I recently wanted to make a bullet point list in an app so thought I would share how I did it.

Firstly just set up a new Swift single view project with just a UILabel at the top of the view. Use Autolayout to pin the label view to the left, top and right sides of the view. Also set your label to have lines = 0 so we can have a multiline label that grows with content. Then just create an IBOutlet for the label in your ViewController file. Below is my setup.

Screen Shot 2016-04-10 at 09.21.21

 

When I first tried this I thought it would be easy, create an empty string, iterate through an array of strings prepend a bullet point, appending a new line and then append the strings to the empty string. Pass it to the label’s text property and done. So something like this:

import UIKit

class ViewController: UIViewController
{
	var strings:[String] = []
	@IBOutlet weak var bulletLabel: UILabel!

	override func viewDidLoad()
	{
		super.viewDidLoad()
		
		let bullet1 = "This is a small string"
		let bullet2 = "This is more of medium string with a few more words etc."
		let bullet3 = "Well this is certainly a longer string, with many more words than either of the previuos two strings"
		
		strings = [bullet1, bullet2, bullet3]
		
		var fullString = ""
		
		for string: String in strings
		{
			let bulletPoint: String = "\u{2022}"
			let formattedString: String = "\(bulletPoint) \(string)\n"

			fullString = fullString + formattedString
		}
		
		bulletLabel.text = fullString
	}
}

Unfortunately this gave me the following output:
Screen Shot 2016-04-10 at 09.24.34

We have the bullet points and new lines for each new bullet entry but I think bullet points should have any subsequent lines inline with the text not the bullets. At this point I did a bit of googling and found NSParagraphStyle, which lets you define how a paragraph should be formatted and then you can pass it in as an attribute to an NSAttributedString. So lets try that again, notice that I now use attributed strings and the label’s AttributedString property rather than the text property.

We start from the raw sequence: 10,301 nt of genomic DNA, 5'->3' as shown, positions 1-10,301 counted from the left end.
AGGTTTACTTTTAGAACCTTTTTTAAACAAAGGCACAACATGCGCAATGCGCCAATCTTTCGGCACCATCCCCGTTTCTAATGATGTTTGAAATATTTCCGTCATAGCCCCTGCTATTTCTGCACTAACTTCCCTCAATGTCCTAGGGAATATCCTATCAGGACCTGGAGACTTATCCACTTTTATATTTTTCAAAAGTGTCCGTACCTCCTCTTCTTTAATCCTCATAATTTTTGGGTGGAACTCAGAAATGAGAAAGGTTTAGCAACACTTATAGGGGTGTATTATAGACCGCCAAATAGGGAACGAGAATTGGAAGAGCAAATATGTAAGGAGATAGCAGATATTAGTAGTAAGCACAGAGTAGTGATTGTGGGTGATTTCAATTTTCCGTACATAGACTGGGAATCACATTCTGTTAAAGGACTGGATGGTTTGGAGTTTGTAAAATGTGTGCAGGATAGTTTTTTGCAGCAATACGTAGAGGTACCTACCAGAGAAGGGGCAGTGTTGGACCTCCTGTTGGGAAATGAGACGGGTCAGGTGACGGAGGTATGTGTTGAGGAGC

class ViewController: UIViewController
{
	var strings:[String] = []
	@IBOutlet weak var bulletLabel: UILabel!

	override func viewDidLoad()
	{
		super.viewDidLoad()
		
		let bullet1 = "This is a small string"
		let bullet2 = "This is more of medium string with a few more words etc."
		let bullet3 = "Well this is certainly a longer string, with many more words than either of the previuos two strings"
		
		strings = [bullet1, bullet2, bullet3]
		
		let attributesDictionary = [NSFontAttributeName : bulletLabel.font]
		let fullAttributedString = NSMutableAttributedString(string: "", attributes: attributesDictionary)
		
		for string: String in strings
		{
			let bulletPoint: String = "\u{2022}"
			let formattedString: String = "\(bulletPoint) \(string)\n"
			let attributedString: NSMutableAttributedString = NSMutableAttributedString(string: formattedString)
			
			let paragraphStyle = createParagraphAttribute()
			attributedString.addAttributes([NSParagraphStyleAttributeName: paragraphStyle], range: NSMakeRange(0, attributedString.length))
			
			fullAttributedString.appendAttributedString(attributedString)
		}
		
		bulletLabel.attributedText = fullAttributedString
	}
	
	func createParagraphAttribute() ->NSParagraphStyle
	{
		var paragraphStyle: NSMutableParagraphStyle
		paragraphStyle = NSParagraphStyle.defaultParagraphStyle().mutableCopy() as! NSMutableParagraphStyle
		paragraphStyle.tabStops = [NSTextTab(textAlignment: .Left, location: 15, options: NSDictionary() as! [String : AnyObject])]
		paragraphStyle.defaultTabInterval = 15
		paragraphStyle.firstLineHeadIndent = 0
		paragraphStyle.headIndent = 15

		return paragraphStyle
	}
}

So how did that work out?

Screen Shot 2016-04-10 at 10.50.01

Excellent, everything is formatted correctly. Example Gist here!

note on why NSTextTab needs an empty dictionary for options param.